In general, my advice to photographers thinking about taking a gig for exposure free, is to not even consider it. In fact, I have a pretty strong opinion on why you shouldn’t work for exposure for reasons that reach beyond the individual. Whenever a photographer takes a job working for exposure, it hurts the entire industry as whole. Check out this article, Why Photographers Shouldn’t Work For Exposure, for a more in depth explanation of the kind of impact it has. That being said, there are times when I will work for free or at a reduced rate. However, I’m pretty selective about pro bono work and I encourage you all to be as well. After all, no one wants to be taken advantage of–luckily, it can be avoided if you’re willing to put in a little thought and research into the project you’re considering. Here’s a few questions I work out answers to before I make any decisions:

Is It For A Good Cause?

The only time I will donate my work is when it’s for a cause that I feel passionately about and want to do my part to contribute to. There are tons of charities that really don’t have a lot of funding and can’t afford a photographer, but who could also really benefit from some professional photography. For me, these types of charities usually include local animal shelters and youth outreach groups. Everyone has a certain cause that calls out to them, so find one that speaks to you and look for opportunities where you can get some experience under your belt all the while helping out a good cause. If no opportunities exist yet, think creatively about ways you could contribute your photography services–get inventive and create your own opportunities! XS Lab2 Studio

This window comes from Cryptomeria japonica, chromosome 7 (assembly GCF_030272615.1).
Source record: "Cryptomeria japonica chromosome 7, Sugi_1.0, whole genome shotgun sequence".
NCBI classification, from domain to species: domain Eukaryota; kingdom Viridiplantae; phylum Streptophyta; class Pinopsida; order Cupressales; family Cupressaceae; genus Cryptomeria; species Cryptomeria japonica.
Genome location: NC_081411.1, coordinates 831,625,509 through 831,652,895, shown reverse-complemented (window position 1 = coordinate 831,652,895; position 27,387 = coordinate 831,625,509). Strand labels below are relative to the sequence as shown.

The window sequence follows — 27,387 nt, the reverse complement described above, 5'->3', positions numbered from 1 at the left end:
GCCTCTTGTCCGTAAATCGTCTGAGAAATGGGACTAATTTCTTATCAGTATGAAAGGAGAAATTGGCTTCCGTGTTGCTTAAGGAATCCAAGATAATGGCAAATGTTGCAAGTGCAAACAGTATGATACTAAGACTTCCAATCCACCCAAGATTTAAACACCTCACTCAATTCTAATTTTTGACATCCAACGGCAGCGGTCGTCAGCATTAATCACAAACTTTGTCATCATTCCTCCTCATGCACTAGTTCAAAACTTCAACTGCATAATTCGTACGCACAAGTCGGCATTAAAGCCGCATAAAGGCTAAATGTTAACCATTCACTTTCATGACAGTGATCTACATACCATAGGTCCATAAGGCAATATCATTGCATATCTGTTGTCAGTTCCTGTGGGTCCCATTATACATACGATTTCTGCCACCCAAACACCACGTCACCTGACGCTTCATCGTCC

Is There A Financial Need?

The number one excuse people give when asking photographers to work for free is that there “is no budget”. A large percentage of the time, there actually is a budget, they just don’t want to pay for a photographer. So, the next question I work out is whether or not there actually is a budget restriction.

Typically, I work with local charities that don’t have a national or international level funding machine behind them. Not that large charities aren’t worthy, I just find local charities have a greater need than larger charities. Plus, I get the added benefit of helping out the community in which I live. For example, my sister runs a non-profit animal rescue that depends entirely on donations and absolutely could not afford to pay a professional photographer for promo shots and portraits of the animals that are available for adoption. These types of non-profits are going to be where you can help out the most.
Photographers expand horizons in 2010 Army Digital Photography Contest 110311

It’s Okay To Say No

The important thing to keep in mind is that, just because an organization is a charity or non-profit, doesn’t mean there isn’t room in the budget to pay a photographer for their services and you should never be guilted in feeling like you should work for free just because they are a charity.  It’s okay to say no to a charity or ask them to be paid for your services–this is your job after all.

Published Monday, September 5th, 2016 Pin It

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About the Author: Tiffany Mueller

Tiffany Mueller

Tiffany Mueller is an adventure and fine art photographer based in Hawaii. When she's not climbing volcanoes or swimming with sharks, you could probably find her relaxing in a hammock with a book somewhere near the ocean.